Cable Cut Fever grips the conspiracy-hungry fringes of the web
Important news! Hot! Significant! Just off the presses, posted at hundreds of sites on the Internet…
“Connecting The Many Undersea Cut Cable Dots“, by Richard Sauder, NPC Intelligence Associates (4 February 2008).
The last week has seen a spate of unexplained, cut, undersea communications cables that has severely disrupted communications in many countries in the Middle East, North Africa and South Asia. As I shall show, the total numbers of cut cables remain in question, but likely number as many as eight, and maybe nine or more.
They continue with some alarming and wildly speculative theories about this act of techno-terrorism. Who did and why? Established news media and bloggers have also reported these puzzling events.
“Conspiracy theorists ponder ongoing web outage“, The Times (6 February 2008): “Three undersea cables carrying vital web traffic were cut within four days last week, and no one yet knows why.”
“Four cable ‘cuts’ in a week: Conspiracy nuts light up the phones“, Richard Koman, ZDnet (6 February 2008)
Fortunately there is usually at least one voice of reason amidst the cacophony of the web (from whom I borrowed this title). Perhaps nothing out of the ordinary has happened. Note that Mr. Singel actually consulted a relevant expert.
“Cable Cut Fever Grips the Web“, Ryan Singel, Wired Blog Network (6 February 2008)
Stefan Beckert of TeleGeography Research says it’s all a bit much. “I’m much more worried about terrorists blowing up people than cables,” Beckert said. “If you cut a cable, all you are doing is inconveniencing a lot of people.”
Only the first two cuts had any serious impact on the internet, says Beckert. Those cables near Alexandria, Egypt account for 76 percent of the capacity through the Suez canal — connecting Europe with the Middle East, North Africa and the India sub-continent.
Once those failures sensitized a conspiracy-happy net, it was natural that other cable failures would be found to feed the frenzy, because they occur all the time.
“Cable cuts happen on average once every three days,” Beckert said. There are 25 large ships that do nothing but fix cable cuts and bends, Beckert adds. While any severed cable is a “cut” in the parlance of telecom, most often they’re the result of cables rubbing against sea floor rocks, eventually cutting through the copper shielding and exposing the thin fiber optics inside.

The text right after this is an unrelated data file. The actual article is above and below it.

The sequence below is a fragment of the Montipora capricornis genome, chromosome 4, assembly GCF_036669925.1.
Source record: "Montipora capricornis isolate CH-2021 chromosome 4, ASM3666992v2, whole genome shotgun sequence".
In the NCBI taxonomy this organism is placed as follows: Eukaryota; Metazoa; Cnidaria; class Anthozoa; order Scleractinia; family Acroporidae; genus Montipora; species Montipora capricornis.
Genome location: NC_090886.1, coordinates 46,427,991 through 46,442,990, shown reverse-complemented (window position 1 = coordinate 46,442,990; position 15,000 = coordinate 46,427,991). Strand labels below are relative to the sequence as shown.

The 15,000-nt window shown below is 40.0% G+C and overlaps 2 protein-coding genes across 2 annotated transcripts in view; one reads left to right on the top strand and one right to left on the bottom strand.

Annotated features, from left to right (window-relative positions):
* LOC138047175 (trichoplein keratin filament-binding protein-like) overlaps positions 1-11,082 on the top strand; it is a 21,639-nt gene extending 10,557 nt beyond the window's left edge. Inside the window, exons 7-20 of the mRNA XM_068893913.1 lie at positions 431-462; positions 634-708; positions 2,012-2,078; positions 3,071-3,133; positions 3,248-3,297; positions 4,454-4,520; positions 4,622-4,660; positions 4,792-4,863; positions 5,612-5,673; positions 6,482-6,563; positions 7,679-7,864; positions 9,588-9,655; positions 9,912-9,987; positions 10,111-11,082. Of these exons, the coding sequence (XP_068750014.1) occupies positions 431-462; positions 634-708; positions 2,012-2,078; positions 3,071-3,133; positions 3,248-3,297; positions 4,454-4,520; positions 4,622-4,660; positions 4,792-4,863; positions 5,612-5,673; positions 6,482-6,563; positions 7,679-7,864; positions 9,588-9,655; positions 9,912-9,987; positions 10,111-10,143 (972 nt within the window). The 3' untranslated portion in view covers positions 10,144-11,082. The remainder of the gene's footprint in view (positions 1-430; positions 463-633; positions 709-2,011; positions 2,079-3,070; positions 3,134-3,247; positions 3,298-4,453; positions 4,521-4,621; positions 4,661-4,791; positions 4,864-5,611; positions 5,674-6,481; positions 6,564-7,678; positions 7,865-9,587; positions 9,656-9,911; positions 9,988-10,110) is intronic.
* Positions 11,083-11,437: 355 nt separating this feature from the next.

Normally, netizens have no idea when there are cable cuts since large providers instantly re-route communications through other cables. “These outages don’t usually affect end users,” Beckert said. “For example, Verizon doesn’t just have one link across the Atlantic, they have seven, eight or nine they can route capacity on.”
Only time will tell what actually happened. However, this illustrates an important point:
The Internet can make us collectively smarter and faster-reacting. It can just as easily make us dumber.
The increasingly large “net” of events captured by the global news media requires a harsh filter to separate the signal from the noise. Unless we mentally adapt, over time we will increasingly be overloaded and unable to see the valuable nuggets of gold amidst the dirt.
Worse, noise can confirm our preconceptions. This is the cognitive error know as “confirmation bias.” We grab data that confirms our beliefs — even if spurious or noise — and filter out that which contradicts our beliefs. In this way even we can impose a pattern even on noise — a random stream of everyday events.
This is even more clearly seen on single-issue web sites, like The Oil Drum or those of warbloggers. They act as data miners. Every day they find a dozen random events that fit their beliefs, which get posted. Those that contradict their biases are discarded. It is a positive feedback cycle with unpleasant results on one’s connection to reality.
For more on this see Resolution of the Great Submarine Cable Crisis — and some lessons learned.
Please share your comments by posting below (brief and relevant, please), or email me at fabmaximus at hotmail dot com (note the spam-protected spelling).
Other posts about the Internet: does it make us smarter or dumber?
- Will Israel commit suicide? More rumors of a strike at Iran. (22 December 2007)
- Three blind men examine the Iraq Elephant (6 February 2008)
- Cable Cut Fever grips the conspiracy-hungry fringes of the web (7 February 2008)
- Resolution of the Great Submarine Cable Crisis — and some lessons learned (8 February 2008)
- What do blogs do for America? (26 February)
- The oddity of reports about the Iraq War (13 March 2008)
- Will we bomb Iran, now that Admiral Fallon is gone? (17 March 2008)
- More post-Fallon overheating: “6 signs the US may be headed for war in Iran” (18 March 2008)
- Euphoria about the Bakken Formation (10 April 2008)
- The Internet makes us dumber: the Bakken euphoria, a case study (15 April 2008)